Data protection for CodeGuru Reviewer - Amazon CodeGuru Reviewer

Data protection for CodeGuru Reviewer

The AWS shared responsibility model applies to data protection in Amazon CodeGuru Reviewer. As described in this model, AWS is responsible for protecting the global infrastructure that runs all of the AWS Cloud. You are responsible for maintaining control over your content that is hosted on this infrastructure. This content includes the security configuration and management tasks for the AWS services that you use. For more information about data privacy, see the Data Privacy FAQ. For information about data protection in Europe, see the AWS Shared Responsibility Model and GDPR blog post on the AWS Security Blog.

For data protection purposes, we recommend that you protect AWS account credentials and set up individual user accounts with AWS Identity and Access Management (IAM). That way each user is given only the permissions necessary to fulfill their job duties. We also recommend that you secure your data in the following ways:

  • Use multi-factor authentication (MFA) with each account.

  • Use SSL/TLS to communicate with AWS resources. We recommend TLS 1.2 or later.

  • Set up API and user activity logging with AWS CloudTrail.

  • Use AWS encryption solutions, along with all default security controls within AWS services.

  • Use advanced managed security services such as Amazon Macie, which assists in discovering and securing personal data that is stored in Amazon S3.

  • If you require FIPS 140-2 validated cryptographic modules when accessing AWS through a command line interface or an API, use a FIPS endpoint. For more information about the available FIPS endpoints, see Federal Information Processing Standard (FIPS) 140-2.

We strongly recommend that you never put confidential or sensitive information, such as your customers' email addresses, into tags or free-form fields such as a Name field. This includes when you work with CodeGuru Reviewer or other AWS services using the console, API, AWS CLI, or AWS SDKs. Any data that you enter into tags or free-form fields used for names may be used for billing or diagnostic logs. If you provide a URL to an external server, we strongly recommend that you do not include credentials information in the URL to validate your request to that server.

Captured data in CodeGuru Reviewer

CodeGuru Reviewer stores the following to create code reviews:

  • Repository metadata, such as the name and owner of a repository

  • Recommendations generated by CodeGuru Reviewer

  • Pull request metadata, such as the author and branch of a pull request

  • Feedback submitted by customers about code reviews

  • The OAuth token created after you connect to your GitHub account. This does not apply to GitHub Enterprise Server or GitHub Enterprise Cloud associated repositories.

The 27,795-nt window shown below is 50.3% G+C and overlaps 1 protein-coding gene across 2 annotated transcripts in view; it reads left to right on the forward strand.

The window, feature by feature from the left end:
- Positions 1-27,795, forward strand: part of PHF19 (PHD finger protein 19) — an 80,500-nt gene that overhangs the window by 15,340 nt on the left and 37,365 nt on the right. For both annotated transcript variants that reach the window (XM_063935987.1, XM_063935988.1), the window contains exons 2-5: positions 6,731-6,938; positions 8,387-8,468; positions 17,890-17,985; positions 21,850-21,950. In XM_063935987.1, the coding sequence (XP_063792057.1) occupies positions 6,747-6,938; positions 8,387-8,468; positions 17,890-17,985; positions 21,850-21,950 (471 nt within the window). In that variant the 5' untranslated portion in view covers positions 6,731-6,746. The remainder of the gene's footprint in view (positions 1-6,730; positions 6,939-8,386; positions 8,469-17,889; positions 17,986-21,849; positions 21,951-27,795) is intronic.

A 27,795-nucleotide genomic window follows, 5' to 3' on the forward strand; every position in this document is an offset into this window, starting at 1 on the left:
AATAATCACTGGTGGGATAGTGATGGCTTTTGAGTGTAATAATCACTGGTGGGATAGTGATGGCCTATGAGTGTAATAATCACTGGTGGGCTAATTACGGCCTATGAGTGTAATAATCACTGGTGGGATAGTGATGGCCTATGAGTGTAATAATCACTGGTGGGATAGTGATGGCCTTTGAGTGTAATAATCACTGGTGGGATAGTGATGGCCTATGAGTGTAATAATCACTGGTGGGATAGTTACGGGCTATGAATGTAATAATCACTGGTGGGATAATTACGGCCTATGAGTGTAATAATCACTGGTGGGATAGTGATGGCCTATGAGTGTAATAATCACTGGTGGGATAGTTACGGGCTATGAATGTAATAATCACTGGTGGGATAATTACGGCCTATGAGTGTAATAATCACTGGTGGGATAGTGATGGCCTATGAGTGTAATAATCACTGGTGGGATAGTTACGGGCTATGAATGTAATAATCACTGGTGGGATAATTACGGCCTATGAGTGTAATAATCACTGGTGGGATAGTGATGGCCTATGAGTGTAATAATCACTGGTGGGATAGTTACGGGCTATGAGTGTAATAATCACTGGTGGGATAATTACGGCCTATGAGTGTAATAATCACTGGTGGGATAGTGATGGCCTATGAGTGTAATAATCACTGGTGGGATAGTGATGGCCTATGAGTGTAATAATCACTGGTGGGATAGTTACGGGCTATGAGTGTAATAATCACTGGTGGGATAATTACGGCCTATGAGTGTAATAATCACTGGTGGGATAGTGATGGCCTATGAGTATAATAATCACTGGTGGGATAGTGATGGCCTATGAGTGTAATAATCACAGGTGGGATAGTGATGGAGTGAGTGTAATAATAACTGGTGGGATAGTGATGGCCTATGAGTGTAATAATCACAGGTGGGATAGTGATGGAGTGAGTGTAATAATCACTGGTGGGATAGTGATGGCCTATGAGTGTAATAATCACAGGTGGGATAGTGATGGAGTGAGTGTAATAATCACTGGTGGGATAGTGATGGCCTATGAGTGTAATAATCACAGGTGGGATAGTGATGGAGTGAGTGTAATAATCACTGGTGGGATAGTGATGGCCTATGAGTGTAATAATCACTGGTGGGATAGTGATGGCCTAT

• Source code is transiently stored in memory until its code review is complete. This typically lasts a few hours. When the code review is complete, it is flushed from memory, encrypted and stored in an Amazon S3 bucket for up to 10 days, and then deleted.

Data retention in CodeGuru Reviewer

CodeGuru Reviewer stores associated repository metadata (for example, the name and owner of the repository) until the associated repository is disassociated. When you connect to a GitHub account, CodeGuru Reviewer creates an OAuth token and retains the OAuth token forever.

After an associated repository is disassociated, you can no longer see its recommendations. Recommendations and pull request metadata (for example, the branch name) are retained for one year, and then deleted. Feedback provided to help CodeGuru Reviewer improve future recommendations is retained forever.

Data encryption in CodeGuru Reviewer

Encryption is an important part of CodeGuru Reviewer security. Data in transit and at rest is encrypted by default and doesn't require you to do anything.

  • Encryption of data at rest – Data collected by CodeGuru Reviewer is stored using Amazon Simple Storage Service and Amazon DynamoDB. The data is encrypted using their data-at-rest encryption capabilities.

  • Encryption of data in transit – All communication between customers and CodeGuru Reviewer and between CodeGuru Reviewer and its downstream dependencies is protected using TLS connections that are signed using the Signature Version 4 signing process. All CodeGuru Reviewer endpoints use SHA-256 certificates that are managed by AWS Private Certificate Authority. For more information, see Signature Version 4 signing process in the Amazon Web Services General Reference and What is AWS Private CA? in the AWS Private Certificate Authority User Guide.

  • Associated repository and code review encryption – Associated repositories and code reviews are encrypted by default using a key that AWS owns and manages. If you don't want to use a key managed by AWS, you must create an AWS Key Management Service key. For more information, see Creating keys and AWS KMS concepts in the AWS Key Management Service Developer Guide and Encrypting a repository association in Amazon CodeGuru Reviewer.

Traffic privacy

You can improve the security of associated repositories and code reviews by configuring CodeGuru Reviewer to use an interface VPC endpoint. To do this, you don't need an internet gateway, NAT device, or virtual private gateway. It also is not required to configure AWS PrivateLink, though it is recommended. For more information, see CodeGuru Reviewer and interface VPC endpoints (AWS PrivateLink). For more information about AWS PrivateLink and VPC endpoints, see What is AWS PrivateLink? in the AWS PrivateLink Guide and Connect your VPC to services using AWS PrivateLink in the Amazon VPC User Guide.